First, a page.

While Looney acknowledges the fact that Carl Lee did not at all intend to shot him and that Carl Lee apologized for shooting him in this positive testimony, Deputy Looney does not sugar coat the fact that Carl Lee shot the two men. Since justice is determined by what is lawfully right, Carl Lee Hailey should have been convicted of the murder of two men.  The ruling that for the court case basically concludes that it is worse to rape someone than it is to kill someone. If someone were to say that justice was achieved would be saying that the men deserved to die for raping Tonya and Carl Lee deserved to have the opportunity to kill two people without repercussion, then something simply does not add up. With the risk that blacks would not have been treated equally had Carl Lee Hailey been convicted, it could be argued that an overcompensation occurred. While this could be the case, there is also evidence that the members of the jury were not considering race in their decision to ultimately acquit Hailey. This is especially apparent during the closing speech.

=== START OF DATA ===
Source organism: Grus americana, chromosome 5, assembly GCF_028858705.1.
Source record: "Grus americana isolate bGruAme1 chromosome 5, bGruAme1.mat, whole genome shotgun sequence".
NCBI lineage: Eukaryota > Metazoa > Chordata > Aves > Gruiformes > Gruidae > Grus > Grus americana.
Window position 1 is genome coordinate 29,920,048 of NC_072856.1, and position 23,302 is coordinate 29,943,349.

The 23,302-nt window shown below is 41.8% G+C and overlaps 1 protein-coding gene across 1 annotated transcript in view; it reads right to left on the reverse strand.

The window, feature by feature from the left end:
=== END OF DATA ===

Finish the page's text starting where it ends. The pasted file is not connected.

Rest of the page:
When Jake Brigance is painting the picture of the rape that Tonya Hailey, he never says he is referencing Tonya. This leaves a lot of interpretation for the audience as to who he is referencing. Seen by the fact that many of the members of the jury cried during the speech, they could have been visualizing their own white children instead of Tonya. If this were the case, when Brigance says “now imagine she’s white” (TK), this could almost serve as a slap in the face because Brigance is calling the jury out for judging Carl Lee Hailey for being black. This could be a far fetched theory, but given the jury’s reaction to the speech, it is a serious possibility.